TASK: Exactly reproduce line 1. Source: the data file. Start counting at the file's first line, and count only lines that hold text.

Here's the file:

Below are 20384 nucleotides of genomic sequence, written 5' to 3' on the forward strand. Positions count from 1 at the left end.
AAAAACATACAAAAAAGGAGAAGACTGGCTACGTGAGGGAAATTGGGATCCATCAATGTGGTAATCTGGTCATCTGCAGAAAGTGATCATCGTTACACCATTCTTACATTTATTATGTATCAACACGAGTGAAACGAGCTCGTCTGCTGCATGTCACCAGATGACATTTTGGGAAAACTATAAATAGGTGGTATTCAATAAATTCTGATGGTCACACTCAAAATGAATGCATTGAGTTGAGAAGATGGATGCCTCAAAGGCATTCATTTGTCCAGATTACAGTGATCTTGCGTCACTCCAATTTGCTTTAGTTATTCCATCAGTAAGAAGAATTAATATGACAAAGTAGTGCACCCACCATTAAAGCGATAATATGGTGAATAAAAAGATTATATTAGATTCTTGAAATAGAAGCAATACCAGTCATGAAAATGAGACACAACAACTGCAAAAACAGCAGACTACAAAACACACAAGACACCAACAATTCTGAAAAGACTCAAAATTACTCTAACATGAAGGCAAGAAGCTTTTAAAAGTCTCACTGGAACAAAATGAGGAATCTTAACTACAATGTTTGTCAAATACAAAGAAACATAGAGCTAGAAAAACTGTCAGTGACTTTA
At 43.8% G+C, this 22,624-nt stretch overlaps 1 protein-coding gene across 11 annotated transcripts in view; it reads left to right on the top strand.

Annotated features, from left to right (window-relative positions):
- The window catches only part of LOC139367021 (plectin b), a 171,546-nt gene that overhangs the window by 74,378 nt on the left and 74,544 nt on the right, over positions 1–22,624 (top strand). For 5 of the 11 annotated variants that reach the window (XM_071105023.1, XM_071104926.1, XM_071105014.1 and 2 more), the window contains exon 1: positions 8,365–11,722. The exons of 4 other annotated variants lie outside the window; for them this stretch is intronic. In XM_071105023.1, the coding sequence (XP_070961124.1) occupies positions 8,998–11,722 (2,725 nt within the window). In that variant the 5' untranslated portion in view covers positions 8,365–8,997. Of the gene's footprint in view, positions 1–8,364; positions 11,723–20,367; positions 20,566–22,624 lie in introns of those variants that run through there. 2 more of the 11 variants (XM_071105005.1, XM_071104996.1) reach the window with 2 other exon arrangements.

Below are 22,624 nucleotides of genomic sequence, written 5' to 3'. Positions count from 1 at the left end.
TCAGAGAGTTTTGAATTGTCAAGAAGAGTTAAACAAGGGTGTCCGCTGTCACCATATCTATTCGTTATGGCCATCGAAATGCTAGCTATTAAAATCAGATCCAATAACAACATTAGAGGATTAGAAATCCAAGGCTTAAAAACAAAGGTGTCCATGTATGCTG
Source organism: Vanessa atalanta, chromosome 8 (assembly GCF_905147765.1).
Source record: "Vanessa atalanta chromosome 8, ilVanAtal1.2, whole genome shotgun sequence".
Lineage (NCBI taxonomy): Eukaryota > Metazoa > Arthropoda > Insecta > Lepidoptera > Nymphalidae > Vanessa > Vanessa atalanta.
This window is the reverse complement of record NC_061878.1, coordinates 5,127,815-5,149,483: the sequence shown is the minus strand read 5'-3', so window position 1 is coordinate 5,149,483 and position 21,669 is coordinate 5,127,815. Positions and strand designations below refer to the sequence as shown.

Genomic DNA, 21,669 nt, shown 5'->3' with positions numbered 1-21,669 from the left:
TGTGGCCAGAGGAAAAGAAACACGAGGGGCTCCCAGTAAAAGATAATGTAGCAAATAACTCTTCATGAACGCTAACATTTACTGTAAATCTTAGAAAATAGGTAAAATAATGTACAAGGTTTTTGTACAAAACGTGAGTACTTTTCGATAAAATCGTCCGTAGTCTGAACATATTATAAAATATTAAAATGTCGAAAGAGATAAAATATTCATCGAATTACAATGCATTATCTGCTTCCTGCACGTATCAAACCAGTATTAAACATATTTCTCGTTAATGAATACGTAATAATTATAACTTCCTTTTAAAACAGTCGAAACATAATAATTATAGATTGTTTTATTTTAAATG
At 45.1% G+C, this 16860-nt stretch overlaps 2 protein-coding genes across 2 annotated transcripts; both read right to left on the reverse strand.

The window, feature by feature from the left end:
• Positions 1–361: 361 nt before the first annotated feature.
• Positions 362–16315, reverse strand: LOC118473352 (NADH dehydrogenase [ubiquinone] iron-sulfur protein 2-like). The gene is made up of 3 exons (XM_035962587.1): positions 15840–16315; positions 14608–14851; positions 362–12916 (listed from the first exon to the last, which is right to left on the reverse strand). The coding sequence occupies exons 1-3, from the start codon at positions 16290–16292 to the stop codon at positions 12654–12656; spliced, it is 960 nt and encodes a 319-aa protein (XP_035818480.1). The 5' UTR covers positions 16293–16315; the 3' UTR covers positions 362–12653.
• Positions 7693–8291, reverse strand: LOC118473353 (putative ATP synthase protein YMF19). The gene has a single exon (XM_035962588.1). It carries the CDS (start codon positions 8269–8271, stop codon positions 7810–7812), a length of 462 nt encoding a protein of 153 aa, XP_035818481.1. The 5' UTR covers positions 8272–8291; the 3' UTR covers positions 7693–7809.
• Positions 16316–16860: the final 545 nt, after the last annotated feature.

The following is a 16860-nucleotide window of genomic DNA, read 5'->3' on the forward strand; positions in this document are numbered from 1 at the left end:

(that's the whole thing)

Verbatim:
Below are 20384 nucleotides of genomic sequence, written 5' to 3' on the forward strand. Positions count from 1 at the left end.